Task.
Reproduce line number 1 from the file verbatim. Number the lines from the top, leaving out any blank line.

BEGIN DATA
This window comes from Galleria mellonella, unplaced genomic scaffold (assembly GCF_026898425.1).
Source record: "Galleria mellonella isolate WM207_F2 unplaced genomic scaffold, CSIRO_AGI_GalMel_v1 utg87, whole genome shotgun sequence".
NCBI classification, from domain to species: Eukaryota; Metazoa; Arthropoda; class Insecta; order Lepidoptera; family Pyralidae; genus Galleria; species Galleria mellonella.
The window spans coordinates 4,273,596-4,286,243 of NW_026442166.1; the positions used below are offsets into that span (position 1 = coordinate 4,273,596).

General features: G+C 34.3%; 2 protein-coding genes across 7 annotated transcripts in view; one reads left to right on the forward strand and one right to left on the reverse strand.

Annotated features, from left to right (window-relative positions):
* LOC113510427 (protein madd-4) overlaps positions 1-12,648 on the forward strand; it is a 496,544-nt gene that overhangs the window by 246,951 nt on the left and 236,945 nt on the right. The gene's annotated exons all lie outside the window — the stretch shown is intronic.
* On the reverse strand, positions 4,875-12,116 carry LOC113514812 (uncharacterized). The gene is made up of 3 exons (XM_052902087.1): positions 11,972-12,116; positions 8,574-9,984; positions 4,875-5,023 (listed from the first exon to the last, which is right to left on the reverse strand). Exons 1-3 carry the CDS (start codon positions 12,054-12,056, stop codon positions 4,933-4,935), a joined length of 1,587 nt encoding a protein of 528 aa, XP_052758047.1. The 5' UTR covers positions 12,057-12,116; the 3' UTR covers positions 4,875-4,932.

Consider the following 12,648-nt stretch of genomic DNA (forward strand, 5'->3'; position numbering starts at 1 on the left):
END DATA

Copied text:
This window comes from Galleria mellonella, unplaced genomic scaffold (assembly GCF_026898425.1).